Steve Grumbine has been in the hospital with Covid-19 complicated by pneumonia. We’re encouraged by his progress and expect to have him back in the saddle soon. Since he was unable to record a new interview this week, we’re reviving a 2017 conversation he had with Patricia Pino from the UK. Our listeners know her as co-host of the MMT Podcast, but this was recorded several months before that project was launched.
It’s amusing to revisit the past, comparing ourselves then and now. In 2017 Steve was still very much into a heavy metal, confrontational style. He was constantly being challenged by folks obsessed with the “Illuminati.” They were more willing to believe in Rothschild conspiracies than in the reality of sovereign fiat currency. In contrast, Patricia was remarkably optimistic, assuring us that we’re “almost there”... MMT is catching on.
American progressives had been frustrated by the results of the 2016 Bernie Sanders presidential campaign and identified with the disappointment in the Labour Party’s defeat in the UK. Many of us saw similarities between Jeremy Corbyn and Bernie, though the electoral systems, political parties, and governing structures are quite different. Patricia enlightens us on both.
A large part of the discussion is about Brexit, which British liberals associate with racism and xenophobia. Patricia talks about the history of the European Union, a project that was sold to the public as a means of keeping the European countries united after WW2. Eventually, the neoliberal agenda slipped in by way of government spending treaties and single market agreements. Many still see in the EU the ideal of a united Europe and international cooperation. The extreme suffering of the Greeks is blamed on their own mismanagement. According to Steve, we can’t understand the Greek crisis without considering sectoral balances. Greece is a net importer.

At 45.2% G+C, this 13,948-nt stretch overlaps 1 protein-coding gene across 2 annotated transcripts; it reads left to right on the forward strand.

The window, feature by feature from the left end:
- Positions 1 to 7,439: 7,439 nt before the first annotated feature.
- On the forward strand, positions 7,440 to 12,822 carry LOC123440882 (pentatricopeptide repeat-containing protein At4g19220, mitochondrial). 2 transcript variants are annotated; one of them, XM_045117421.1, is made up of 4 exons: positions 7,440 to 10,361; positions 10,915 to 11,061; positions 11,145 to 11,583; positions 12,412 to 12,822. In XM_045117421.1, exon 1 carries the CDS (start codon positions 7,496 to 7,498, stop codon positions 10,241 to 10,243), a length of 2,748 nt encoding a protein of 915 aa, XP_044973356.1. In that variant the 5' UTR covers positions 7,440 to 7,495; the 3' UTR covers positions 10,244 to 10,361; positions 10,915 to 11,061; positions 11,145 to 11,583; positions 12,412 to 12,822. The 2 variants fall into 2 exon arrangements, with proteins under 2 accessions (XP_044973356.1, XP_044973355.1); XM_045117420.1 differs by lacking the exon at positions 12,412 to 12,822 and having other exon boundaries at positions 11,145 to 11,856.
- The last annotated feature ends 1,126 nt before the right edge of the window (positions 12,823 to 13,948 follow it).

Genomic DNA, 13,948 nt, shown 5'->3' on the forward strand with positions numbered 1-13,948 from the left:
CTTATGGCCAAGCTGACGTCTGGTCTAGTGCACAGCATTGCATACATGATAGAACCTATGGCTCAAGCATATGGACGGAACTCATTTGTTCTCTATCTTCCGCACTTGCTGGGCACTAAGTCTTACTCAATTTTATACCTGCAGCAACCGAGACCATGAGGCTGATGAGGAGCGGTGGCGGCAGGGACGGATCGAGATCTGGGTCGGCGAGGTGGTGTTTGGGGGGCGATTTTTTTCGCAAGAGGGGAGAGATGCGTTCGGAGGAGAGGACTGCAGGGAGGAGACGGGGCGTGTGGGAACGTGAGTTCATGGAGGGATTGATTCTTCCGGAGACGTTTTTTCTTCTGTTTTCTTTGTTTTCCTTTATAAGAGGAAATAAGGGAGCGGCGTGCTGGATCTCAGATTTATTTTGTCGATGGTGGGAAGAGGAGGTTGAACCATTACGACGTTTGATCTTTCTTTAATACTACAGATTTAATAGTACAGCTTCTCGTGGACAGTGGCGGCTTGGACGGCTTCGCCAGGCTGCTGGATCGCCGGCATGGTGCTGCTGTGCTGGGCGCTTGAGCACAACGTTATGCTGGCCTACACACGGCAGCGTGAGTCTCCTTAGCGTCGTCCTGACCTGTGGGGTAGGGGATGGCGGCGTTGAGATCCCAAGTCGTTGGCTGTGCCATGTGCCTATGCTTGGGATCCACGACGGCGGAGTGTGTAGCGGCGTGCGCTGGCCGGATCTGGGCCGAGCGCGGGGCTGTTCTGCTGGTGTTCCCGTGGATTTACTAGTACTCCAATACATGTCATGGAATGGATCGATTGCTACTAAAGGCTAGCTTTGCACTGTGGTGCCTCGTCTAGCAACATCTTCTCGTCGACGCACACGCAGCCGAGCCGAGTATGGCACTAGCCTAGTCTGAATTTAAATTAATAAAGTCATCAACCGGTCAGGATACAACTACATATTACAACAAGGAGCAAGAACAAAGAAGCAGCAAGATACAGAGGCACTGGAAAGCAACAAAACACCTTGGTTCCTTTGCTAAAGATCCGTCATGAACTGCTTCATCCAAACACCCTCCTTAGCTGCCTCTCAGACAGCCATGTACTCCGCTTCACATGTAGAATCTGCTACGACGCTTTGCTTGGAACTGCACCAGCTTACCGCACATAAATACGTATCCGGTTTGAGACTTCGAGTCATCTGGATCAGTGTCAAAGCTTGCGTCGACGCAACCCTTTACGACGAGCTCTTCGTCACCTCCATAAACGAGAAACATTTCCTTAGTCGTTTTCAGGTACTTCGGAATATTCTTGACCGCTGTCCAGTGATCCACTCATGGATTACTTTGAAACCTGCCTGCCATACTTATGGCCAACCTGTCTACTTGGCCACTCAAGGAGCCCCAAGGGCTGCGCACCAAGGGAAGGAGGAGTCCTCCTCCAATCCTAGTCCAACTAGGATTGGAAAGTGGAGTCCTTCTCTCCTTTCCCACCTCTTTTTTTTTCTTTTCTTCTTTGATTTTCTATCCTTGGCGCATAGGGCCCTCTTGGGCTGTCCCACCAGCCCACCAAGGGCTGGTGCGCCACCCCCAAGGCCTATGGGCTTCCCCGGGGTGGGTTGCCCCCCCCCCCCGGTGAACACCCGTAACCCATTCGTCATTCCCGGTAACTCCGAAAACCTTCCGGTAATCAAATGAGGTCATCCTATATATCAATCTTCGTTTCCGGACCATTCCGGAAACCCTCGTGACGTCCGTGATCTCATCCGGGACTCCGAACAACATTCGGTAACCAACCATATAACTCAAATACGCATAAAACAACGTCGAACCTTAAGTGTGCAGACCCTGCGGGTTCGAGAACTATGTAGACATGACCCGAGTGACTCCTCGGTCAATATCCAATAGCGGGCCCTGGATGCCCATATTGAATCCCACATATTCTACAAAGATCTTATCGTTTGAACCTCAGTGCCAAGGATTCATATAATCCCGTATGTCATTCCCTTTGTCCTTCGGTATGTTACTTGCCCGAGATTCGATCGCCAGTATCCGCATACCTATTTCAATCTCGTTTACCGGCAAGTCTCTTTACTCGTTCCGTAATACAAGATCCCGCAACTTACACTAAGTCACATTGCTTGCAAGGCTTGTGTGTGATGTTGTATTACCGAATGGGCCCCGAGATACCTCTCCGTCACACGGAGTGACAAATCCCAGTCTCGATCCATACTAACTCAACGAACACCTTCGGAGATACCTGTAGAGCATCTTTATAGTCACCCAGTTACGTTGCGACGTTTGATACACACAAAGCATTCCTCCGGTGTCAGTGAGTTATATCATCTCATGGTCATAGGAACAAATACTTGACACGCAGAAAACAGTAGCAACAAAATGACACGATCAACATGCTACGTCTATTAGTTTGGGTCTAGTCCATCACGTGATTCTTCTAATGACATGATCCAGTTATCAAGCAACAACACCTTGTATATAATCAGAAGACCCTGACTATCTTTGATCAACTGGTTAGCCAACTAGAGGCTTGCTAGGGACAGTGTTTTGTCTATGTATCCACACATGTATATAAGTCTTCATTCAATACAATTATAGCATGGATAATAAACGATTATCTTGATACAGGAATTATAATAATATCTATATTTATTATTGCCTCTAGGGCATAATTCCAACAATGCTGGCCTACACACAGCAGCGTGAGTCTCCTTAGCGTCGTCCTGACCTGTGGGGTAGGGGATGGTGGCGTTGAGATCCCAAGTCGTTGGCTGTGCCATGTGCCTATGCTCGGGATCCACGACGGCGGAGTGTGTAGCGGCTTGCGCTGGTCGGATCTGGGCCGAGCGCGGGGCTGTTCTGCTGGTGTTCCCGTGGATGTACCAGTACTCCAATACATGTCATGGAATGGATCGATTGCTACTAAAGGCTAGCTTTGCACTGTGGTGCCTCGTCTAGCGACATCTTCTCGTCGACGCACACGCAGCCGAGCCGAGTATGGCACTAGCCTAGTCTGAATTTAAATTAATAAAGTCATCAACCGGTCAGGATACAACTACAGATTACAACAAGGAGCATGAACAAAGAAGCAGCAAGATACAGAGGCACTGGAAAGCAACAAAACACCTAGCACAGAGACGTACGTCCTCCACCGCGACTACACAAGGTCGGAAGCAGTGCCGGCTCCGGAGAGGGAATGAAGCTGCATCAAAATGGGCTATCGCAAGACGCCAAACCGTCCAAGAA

They have no ability to really produce any kind of export activity, not at least at the level required to sustain their existence. And when they gave up their monetary sovereignty by joining the EU, they, in essence, gave up the ability to offset the fact that they're a net importer. And so now they're basically a debtor nation enslaved to the troika.
Eurozone countries that are net exporters, like Germany, are doing fine while non-sovereign countries that are net importers are struggling. This is as true of Greece as of Puerto Rico.
Patricia and Steve look at the concept of government debt in both the US and UK and agree that when the public understands how things actually work there will be millions of angry people ready to make demands and accept no compromise. Folks won’t need to understand economics to see the truth.
Patricia Pino is a London-based engineer, artist, and activist. She is co-host of The MMT Podcast and a research fellow at the Global Institute for Sustainable Prosperity.